Being a caregiver for a loved one with LGS is a commitment unlike any other. Caregiving requires limitless amounts of energy, empathy, and patience. While most caregivers will tell you that taking care of a loved one is a genuinely rewarding experience, it does come with a set of unique challenges. The emotional and physical demands involved with caregiving can strain even the most resilient person.
Care for the Caregiver
In coming to terms with a diagnosis of LGS, parents and caregivers may experience:
- Shock, denial, and disbelief
- Anger and rage
- Stress and depression
- Grief and fear – for your loved one or for the family as a whole
- Acceptance and adjustment – the realization that a lot can be done to improve the situation
- Fight and hope – the optimism that comes from dealing with challenges and seeing positive progress in your loved one. Your culture and your religion or beliefs background also may be a source of support for you at this time.
Following a loved one’s diagnosis, it is important for caregivers to talk about feelings and emotions with trusted people. They can be supported by family, friends, professionals, or other caregivers in the same situation. Managing the daily care of your loved one is very demanding. It can have an impact on your relationships with your partner, other family members, and friends.
Stress & Family Adjustment in LGS
Katherine Junger, Ph.D., Assistant Professor, UC Department of Pediatrics at Cincinnati Children’s Hospital, discusses the traumatic stress within the epilepsy community. Junger gives a detailed look into the signs and symptoms of caregiver fatigue, what to look for, and strategies to care for the caregiver.
Signs of Caregiver Stress
As a caregiver, you may be so focused on your loved one that you don’t realize that your own health and well-being are suffering.
Watch for these signs of caregiver stress:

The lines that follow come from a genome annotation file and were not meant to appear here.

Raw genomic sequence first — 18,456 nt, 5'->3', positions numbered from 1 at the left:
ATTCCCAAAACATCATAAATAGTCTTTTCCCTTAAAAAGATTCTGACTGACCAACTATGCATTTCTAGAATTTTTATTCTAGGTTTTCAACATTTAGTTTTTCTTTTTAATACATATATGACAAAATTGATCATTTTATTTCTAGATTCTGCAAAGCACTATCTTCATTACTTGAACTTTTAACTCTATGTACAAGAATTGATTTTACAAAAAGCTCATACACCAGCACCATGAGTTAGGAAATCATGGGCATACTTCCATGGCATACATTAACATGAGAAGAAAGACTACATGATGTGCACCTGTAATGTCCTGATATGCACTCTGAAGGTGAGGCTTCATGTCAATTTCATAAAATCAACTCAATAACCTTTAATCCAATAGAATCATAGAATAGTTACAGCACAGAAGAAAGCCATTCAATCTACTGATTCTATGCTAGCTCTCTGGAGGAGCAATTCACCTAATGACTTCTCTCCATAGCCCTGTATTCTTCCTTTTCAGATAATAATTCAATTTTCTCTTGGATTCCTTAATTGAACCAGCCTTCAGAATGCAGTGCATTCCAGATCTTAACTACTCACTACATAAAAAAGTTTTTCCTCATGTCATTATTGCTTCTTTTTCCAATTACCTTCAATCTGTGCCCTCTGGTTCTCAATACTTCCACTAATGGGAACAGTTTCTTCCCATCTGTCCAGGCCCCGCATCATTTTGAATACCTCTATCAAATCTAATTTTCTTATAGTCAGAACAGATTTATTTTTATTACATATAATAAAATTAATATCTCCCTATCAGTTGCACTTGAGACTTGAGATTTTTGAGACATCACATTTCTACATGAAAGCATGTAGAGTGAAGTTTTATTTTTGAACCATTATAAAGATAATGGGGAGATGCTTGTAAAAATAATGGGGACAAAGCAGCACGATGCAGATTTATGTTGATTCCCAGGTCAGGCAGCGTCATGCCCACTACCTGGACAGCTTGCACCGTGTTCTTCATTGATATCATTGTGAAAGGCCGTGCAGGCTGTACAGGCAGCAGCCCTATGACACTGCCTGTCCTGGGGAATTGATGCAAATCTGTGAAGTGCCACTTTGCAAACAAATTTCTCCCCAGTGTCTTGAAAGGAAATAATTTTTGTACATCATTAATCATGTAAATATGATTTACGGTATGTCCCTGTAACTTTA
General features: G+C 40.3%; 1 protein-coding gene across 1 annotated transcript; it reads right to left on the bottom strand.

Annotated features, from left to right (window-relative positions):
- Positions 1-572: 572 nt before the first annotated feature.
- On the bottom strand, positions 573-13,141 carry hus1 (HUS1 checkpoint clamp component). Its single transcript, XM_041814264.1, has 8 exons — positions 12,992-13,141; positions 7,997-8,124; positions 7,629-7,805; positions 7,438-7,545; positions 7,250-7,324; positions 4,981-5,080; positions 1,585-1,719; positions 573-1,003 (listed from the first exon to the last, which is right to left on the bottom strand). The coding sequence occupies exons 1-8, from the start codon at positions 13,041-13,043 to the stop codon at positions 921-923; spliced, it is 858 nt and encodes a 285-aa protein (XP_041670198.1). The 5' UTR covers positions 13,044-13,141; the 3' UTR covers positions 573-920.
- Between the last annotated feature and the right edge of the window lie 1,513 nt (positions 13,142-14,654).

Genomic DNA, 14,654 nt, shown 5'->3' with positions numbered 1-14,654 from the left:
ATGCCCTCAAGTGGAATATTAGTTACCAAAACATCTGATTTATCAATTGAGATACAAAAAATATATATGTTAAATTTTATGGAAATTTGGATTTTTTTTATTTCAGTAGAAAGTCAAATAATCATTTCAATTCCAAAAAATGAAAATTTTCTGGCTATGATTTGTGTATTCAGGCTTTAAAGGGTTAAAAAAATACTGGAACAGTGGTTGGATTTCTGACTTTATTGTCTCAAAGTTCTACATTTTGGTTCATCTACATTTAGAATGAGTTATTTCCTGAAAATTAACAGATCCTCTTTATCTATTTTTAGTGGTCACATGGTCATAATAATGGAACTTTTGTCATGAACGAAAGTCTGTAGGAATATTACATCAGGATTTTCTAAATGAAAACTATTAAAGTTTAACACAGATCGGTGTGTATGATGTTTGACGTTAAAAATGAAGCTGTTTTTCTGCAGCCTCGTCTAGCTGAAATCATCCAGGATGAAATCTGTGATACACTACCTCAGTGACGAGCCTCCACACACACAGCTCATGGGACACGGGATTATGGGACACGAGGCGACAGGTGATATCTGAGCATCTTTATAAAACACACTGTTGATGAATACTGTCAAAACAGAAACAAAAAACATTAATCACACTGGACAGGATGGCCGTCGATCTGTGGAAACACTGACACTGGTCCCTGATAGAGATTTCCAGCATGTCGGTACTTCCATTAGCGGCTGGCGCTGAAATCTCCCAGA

- Feeling overwhelmed or constantly worried
- Feeling tired often
- Getting too much sleep or not enough sleep
- Gaining or losing weight
- Becoming easily irritated or angry
- Losing interest in activities you used to enjoy
- Feeling sad
- Having frequent headaches, bodily pain, or other physical problems
- Abusing alcohol or drugs, including prescription medications
Too much stress, especially over a long time, can harm your health. As a caregiver, you’re more likely to experience symptoms of depression or anxiety. In addition, you may not get enough sleep or physical activity or eat a balanced diet — which increases your risk of medical problems, such as heart disease and diabetes.
Taking Care of the Whole Family
Hear from Caregivers and Family Members about What it is Like Living with LGS:
Warning: Video content from a caregiver perspective, unedited and raw. Please know that content may trigger an unexpected emotional response.
There are many things you can do to cope with stress:
- Take a break to recharge yourself or ask for help.
- Give yourself time each day — 10 minutes or more — to do something you like.
- Set a limit on how much time you will spend looking or reading through the large quantity of information available to you.
- Don’t feel you have to handle everything at one time.
- Tell your loved one’s doctor how you are doing. Ask him or her to help you focus on what is most important.
- Share your feelings with your family, friends, other parents, doctors, and nurses.
If you feel that you have reached a real crisis point, it may help to:
- Join a local support group or spend time with other caregivers who have loved ones with additional needs. They may have found ways of dealing with issues that you find particularly stressful.
- Call a support line. Many voluntary organizations provide a free helpline to assist you in getting through difficult times.
- Contact your doctor, who may provide contact details for your local counseling service.
Updated August 1, 2022